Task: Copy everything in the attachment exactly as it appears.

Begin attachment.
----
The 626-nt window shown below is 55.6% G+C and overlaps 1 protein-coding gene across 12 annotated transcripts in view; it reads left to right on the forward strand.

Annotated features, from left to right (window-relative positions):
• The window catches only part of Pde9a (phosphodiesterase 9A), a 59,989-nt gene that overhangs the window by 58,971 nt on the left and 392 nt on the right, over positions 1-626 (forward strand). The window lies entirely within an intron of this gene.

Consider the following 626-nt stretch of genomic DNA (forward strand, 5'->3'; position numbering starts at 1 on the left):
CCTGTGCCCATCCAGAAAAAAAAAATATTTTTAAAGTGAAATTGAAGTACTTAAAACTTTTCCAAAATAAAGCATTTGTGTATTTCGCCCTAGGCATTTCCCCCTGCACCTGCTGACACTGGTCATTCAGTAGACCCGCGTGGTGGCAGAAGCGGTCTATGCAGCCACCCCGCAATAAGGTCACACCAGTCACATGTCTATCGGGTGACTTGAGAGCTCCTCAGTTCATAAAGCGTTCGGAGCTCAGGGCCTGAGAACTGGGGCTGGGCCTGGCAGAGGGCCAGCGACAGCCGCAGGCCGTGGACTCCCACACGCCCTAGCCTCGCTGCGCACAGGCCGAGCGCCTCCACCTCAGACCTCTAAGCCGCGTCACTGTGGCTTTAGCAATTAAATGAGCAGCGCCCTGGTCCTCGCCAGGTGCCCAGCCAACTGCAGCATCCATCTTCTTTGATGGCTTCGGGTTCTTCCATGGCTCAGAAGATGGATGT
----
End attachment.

The 626-nt window shown below is 55.6% G+C and overlaps 1 protein-coding gene across 12 annotated transcripts in view; it reads left to right on the forward strand.

Annotated features, from left to right (window-relative positions):
• The window catches only part of Pde9a (phosphodiesterase 9A), a 59,989-nt gene that overhangs the window by 58,971 nt on the left and 392 nt on the right, over positions 1-626 (forward strand). The window lies entirely within an intron of this gene.

Consider the following 626-nt stretch of genomic DNA (forward strand, 5'->3'; position numbering starts at 1 on the left):
CCTGTGCCCATCCAGAAAAAAAAAATATTTTTAAAGTGAAATTGAAGTACTTAAAACTTTTCCAAAATAAAGCATTTGTGTATTTCGCCCTAGGCATTTCCCCCTGCACCTGCTGACACTGGTCATTCAGTAGACCCGCGTGGTGGCAGAAGCGGTCTATGCAGCCACCCCGCAATAAGGTCACACCAGTCACATGTCTATCGGGTGACTTGAGAGCTCCTCAGTTCATAAAGCGTTCGGAGCTCAGGGCCTGAGAACTGGGGCTGGGCCTGGCAGAGGGCCAGCGACAGCCGCAGGCCGTGGACTCCCACACGCCCTAGCCTCGCTGCGCACAGGCCGAGCGCCTCCACCTCAGACCTCTAAGCCGCGTCACTGTGGCTTTAGCAATTAAATGAGCAGCGCCCTGGTCCTCGCCAGGTGCCCAGCCAACTGCAGCATCCATCTTCTTTGATGGCTTCGGGTTCTTCCATGGCTCAGAAGATGGATGT